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Loopy five firefly

Photuris forresti
An adult Photuris forresti. (Photo: Lynn Faust.)
U.S. State
Georgia
South Carolina
Tennessee
Identification

Activity Period and Flash Signal

This species emits a series of erratic greenish-yellow pulses and prolonged flash trains in a five-spot looping pattern. 

Distribution

This firefly has been documented at only three sites—in southern Tennessee, northwest South Carolina, and northern Georgia.

Habitat Associations

The loopy five firefly occurs in marsh habitats.

Conservation Status
  • IUCN Red List status: Vulnerable (tentative pending publication)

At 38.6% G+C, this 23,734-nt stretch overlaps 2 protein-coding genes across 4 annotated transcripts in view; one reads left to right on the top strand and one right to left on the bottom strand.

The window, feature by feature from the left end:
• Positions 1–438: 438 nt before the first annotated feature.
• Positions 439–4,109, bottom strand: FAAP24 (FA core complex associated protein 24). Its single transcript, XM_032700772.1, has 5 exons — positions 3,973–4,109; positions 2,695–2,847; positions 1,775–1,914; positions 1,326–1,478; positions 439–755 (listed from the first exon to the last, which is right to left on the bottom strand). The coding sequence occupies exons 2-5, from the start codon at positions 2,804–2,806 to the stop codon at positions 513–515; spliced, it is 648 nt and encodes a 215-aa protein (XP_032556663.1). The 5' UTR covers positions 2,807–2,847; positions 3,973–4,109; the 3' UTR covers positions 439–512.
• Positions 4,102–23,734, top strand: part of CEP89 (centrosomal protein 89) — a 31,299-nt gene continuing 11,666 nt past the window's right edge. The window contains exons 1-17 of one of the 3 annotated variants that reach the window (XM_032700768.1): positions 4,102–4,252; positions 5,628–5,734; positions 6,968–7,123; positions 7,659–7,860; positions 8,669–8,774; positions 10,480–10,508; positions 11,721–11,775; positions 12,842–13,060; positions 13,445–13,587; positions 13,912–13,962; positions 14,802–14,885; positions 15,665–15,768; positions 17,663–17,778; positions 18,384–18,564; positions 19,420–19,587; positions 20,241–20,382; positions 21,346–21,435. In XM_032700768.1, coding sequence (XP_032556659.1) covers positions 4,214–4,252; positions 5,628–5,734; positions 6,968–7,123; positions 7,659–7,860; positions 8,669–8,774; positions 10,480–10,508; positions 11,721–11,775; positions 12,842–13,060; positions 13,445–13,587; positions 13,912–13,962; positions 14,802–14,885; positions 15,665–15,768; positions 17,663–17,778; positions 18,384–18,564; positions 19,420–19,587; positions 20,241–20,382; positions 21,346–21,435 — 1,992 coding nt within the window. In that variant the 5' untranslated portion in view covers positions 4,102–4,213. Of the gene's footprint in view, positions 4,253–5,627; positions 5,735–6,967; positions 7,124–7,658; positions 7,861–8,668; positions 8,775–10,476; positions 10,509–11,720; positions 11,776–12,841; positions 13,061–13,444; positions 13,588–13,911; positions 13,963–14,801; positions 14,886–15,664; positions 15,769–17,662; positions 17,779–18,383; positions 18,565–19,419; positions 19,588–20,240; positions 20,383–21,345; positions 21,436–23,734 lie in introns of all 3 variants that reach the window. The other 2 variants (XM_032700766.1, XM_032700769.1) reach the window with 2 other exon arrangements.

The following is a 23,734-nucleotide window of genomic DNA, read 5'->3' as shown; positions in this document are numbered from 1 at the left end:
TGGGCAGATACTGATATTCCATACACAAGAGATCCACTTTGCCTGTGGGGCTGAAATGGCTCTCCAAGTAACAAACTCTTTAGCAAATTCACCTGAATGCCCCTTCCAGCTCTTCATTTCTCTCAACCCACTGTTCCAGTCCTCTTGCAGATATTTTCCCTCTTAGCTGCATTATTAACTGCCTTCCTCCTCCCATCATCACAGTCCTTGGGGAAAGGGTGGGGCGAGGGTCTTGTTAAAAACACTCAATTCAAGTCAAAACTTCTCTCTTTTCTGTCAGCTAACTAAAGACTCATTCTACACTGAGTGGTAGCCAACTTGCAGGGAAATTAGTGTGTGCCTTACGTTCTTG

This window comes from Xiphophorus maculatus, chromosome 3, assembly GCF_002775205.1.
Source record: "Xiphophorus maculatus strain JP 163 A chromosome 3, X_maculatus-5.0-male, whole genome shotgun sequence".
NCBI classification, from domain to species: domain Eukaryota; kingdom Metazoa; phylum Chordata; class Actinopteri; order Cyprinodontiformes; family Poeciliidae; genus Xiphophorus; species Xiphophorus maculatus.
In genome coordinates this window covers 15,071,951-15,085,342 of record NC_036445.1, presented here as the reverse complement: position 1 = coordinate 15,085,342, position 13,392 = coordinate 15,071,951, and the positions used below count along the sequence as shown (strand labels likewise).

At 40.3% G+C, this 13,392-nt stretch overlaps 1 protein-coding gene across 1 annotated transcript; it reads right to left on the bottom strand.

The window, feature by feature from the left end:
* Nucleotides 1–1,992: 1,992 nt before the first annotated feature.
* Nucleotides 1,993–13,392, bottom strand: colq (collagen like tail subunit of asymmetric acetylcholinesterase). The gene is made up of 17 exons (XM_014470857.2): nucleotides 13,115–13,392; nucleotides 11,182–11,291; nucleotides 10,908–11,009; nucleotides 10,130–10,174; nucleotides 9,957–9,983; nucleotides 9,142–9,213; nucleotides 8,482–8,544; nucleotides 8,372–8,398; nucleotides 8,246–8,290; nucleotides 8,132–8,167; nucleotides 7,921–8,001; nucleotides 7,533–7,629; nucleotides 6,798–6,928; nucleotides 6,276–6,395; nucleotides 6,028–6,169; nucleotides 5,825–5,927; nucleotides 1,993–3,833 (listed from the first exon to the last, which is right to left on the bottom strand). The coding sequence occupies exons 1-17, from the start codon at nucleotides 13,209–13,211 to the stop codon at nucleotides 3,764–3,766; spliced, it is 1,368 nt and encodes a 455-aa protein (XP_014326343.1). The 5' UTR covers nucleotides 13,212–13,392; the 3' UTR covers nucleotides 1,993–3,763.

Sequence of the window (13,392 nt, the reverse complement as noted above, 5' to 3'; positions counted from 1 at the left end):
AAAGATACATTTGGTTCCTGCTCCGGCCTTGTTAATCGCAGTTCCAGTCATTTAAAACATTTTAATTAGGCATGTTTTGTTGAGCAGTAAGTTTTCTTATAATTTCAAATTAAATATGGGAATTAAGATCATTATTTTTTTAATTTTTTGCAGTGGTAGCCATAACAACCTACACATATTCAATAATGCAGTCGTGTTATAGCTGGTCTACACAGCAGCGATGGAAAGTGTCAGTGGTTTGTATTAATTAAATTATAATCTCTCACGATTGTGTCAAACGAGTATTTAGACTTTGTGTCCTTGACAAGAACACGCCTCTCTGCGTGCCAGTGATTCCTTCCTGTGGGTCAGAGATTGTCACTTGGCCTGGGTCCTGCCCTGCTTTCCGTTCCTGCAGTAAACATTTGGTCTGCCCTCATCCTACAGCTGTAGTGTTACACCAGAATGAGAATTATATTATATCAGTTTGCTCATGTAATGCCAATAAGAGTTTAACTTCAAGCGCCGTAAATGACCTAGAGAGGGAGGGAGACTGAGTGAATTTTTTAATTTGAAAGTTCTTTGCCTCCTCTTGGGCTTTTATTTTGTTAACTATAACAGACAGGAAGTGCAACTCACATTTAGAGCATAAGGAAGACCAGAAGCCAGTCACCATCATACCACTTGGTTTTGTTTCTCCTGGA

• NatureServe status: Not assessed
  • U.S. Endangered Species Act status: None
Threats

Habitat loss is the main threat to this species, followed by light pollution. Habitat protection and increased survey efforts are critically needed to protect this firefly. One of the few sites from which it was known has been destroyed for the construction of a golf course.

Conservation Needs
  • We need to know more about the distribution of this species. Report sightings of any fireflies you see to iNaturalist, or consider participating in Firefly Watch. This species has a distinct five-spot looping flash pattern that should help with ID.
  • Turn off your outdoor lights at night so the lights of this firefly aren’t diminished by light pollution. You can read more about firefly-friendly lighting in our fact sheet.
  • Avoid pesticide use, which could harm this firefly, its habitat, or its prey.
Prepared By

Candace Fallon, The Xerces Society for Invertebrate Conservation, based on the IUCN Red List assessment

USA